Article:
Basically the reason I don't like them is that my limitations, quite apart from the difficulty of the lead, make them insincere, and I prefer to dance sincerely. That movement isn't something I would ever spontaneously do to express tango music, and it isn't something I would naturally do in response to even the best of leads that actually happen in reality in social dancing. It requires a higher level of technique than is going to happen. I don't like my moment being killed, and I don't like faking.

I prefer what I am doing when I dance to be faithful to a reasonably consistent overall aesthetic concept, and that means not faking things. That's just the way it works for me.

[Update: when I click Publish on a blog post, Blogger shows me a 'success' page with some ads on it. It reads what I publish to try to guess what I am interested in. On publishing this one, Ads By Google offered me the following:

The Top 10 Golf Mistakes?
Biomechanics Software
Gait Analysis Software
Golf Swing Technique
Wrong, but still sort of spooky.]

Saturday, 20 March 2010

Underappreciated literature, and other topics

Professional works like the Lehman Report are a very much under-read and under-appreciated branch of literature. The same is true of County Court judgements, and the like. The judgements of higher courts, though sometimes beautifully written (Lord Denning being the most famous artist in this genre) are highly technical and all about the law. But in any kind of a commercial case, courts of first instance consider the facts and have to decide who is telling the truth. And because the very fact that a case has come to court presupposes that something has gone horribly wrong in a business transaction, their judgements are, not uncommonly, full of suspense and deadpan characterisation. I enjoyed Cembrit v Apex, which is ostensibly about a rather technical copyright matter arising out of a disaster with some roof tiles, but contains such passages as this:

On 18 November 2004, Construction News published an article which was critical of Cembrit UK and based upon the materials Mr Leader had supplied. Mr Leader was delighted and telephoned Mr Penrose to say he was "gleeful", that this was "just the start" and "I am going to get well rough from here on in". Not surprisingly, Mr Penrose explained that he found this tactic very unsettling.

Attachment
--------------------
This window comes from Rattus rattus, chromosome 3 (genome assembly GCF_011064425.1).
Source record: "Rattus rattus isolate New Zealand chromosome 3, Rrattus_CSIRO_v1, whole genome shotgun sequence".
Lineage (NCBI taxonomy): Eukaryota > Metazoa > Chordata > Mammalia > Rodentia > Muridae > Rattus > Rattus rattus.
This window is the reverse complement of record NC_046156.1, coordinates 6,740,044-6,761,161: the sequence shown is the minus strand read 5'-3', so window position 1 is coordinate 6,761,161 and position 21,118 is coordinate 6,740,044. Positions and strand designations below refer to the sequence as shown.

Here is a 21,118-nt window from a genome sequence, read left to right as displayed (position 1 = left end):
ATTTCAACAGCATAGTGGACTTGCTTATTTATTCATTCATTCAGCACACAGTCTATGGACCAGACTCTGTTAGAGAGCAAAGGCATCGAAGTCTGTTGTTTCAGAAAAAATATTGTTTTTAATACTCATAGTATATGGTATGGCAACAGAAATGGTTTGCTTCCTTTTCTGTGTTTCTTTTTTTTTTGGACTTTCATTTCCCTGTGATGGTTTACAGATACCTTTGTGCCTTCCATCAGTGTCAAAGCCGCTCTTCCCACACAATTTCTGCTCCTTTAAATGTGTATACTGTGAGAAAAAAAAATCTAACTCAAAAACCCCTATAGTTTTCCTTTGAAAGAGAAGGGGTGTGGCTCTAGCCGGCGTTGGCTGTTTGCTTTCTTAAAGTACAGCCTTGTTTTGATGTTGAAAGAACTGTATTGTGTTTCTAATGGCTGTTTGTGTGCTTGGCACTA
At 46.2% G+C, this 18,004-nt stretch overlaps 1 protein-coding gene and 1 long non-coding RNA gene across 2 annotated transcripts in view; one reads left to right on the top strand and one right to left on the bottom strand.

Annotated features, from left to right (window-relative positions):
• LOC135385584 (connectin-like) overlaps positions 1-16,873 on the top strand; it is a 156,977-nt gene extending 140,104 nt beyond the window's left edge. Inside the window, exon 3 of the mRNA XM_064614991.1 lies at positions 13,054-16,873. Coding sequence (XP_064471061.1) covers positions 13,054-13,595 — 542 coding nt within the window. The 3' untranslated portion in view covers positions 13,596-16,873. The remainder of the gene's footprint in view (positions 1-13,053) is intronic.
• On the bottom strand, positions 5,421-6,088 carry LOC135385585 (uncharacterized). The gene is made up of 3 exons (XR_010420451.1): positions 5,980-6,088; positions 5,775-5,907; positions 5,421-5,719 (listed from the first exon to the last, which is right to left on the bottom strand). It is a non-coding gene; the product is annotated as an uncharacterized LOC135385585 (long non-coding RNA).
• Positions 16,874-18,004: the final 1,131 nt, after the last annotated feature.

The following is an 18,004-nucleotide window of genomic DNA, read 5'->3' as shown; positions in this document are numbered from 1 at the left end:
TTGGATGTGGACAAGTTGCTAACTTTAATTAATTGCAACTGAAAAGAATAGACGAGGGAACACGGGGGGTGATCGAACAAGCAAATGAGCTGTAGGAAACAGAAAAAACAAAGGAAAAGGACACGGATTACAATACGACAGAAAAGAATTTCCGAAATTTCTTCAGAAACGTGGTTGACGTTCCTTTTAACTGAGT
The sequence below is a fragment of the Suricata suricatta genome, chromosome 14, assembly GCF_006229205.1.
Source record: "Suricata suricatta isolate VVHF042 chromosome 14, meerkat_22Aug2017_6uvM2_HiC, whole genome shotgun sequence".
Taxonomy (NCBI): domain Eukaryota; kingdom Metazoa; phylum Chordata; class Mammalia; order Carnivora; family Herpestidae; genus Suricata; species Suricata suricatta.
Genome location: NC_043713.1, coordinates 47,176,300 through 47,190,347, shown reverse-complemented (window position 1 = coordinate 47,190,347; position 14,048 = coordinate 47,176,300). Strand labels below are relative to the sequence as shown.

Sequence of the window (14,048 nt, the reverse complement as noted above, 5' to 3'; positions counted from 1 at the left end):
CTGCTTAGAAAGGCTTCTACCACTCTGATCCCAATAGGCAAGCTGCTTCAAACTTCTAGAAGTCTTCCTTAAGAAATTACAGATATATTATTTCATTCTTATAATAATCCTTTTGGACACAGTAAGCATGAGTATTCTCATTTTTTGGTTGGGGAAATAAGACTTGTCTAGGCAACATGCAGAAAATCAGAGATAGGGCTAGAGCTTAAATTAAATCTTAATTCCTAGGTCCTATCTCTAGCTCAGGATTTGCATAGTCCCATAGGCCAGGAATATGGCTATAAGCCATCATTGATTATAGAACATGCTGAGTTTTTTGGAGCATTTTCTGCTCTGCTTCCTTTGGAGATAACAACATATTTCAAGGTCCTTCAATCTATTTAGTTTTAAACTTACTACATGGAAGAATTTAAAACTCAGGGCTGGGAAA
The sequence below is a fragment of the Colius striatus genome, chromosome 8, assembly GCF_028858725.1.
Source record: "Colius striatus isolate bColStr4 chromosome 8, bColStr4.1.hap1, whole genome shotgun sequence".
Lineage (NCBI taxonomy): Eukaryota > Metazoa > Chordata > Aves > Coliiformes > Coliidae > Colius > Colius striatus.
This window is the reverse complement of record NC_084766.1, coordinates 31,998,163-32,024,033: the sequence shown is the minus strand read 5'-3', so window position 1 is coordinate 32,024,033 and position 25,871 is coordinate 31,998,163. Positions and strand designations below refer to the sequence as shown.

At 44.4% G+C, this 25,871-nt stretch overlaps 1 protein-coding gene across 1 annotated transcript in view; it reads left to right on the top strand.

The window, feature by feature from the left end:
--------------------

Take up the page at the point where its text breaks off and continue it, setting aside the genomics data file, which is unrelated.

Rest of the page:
The fact is that mundane disasters about roof tiles are enormously dramatic to the people involved, and the things people do in response to this are all you need to generate drama.

The examiner in bankruptcy is not in the same position, but he rehearses the facts in much the same way. The Lehman report is on quite another scale, but it's still, at bottom, a tale of characters coming unstuck over time. Those unused to such things should just read the table of contents, which is 37 pages long and follows the elegant convention of whole sentences for headings, each summarising the paragraph it belongs to. But the quotes from all the emails are in the lengthy footnotes. You can get very lost in those.

At the other end of the scale, Felix Salmon has a story from Dean Jens illustrating the way a company of any size cannot behave in a coherent way, because what actually happens is limited by the powers of individuals trying to get things done.

Monday, 15 March 2010

Soft milonga

Claire Loewe included this video in an email advertising some classes with this couple in a brief visit to London. I won't be taking the class, which is in the wrong part of town for me and at the wrong time, but I watched because I remembered the lady's name from a couple of years ago - at the time she was working with another partner, whose name escaped me until I remembered I'd posted video of them (it was Fernando Sanchez). However, the reason I post this milonga is simply that I love it.

It seems so soft, and tender - it starts with a broad smile from her and then it's unhurried, rhythmic, centred, gentle, totally in line with the feeling I have from this melody - and their remote, studious expressions seem somehow full of joy.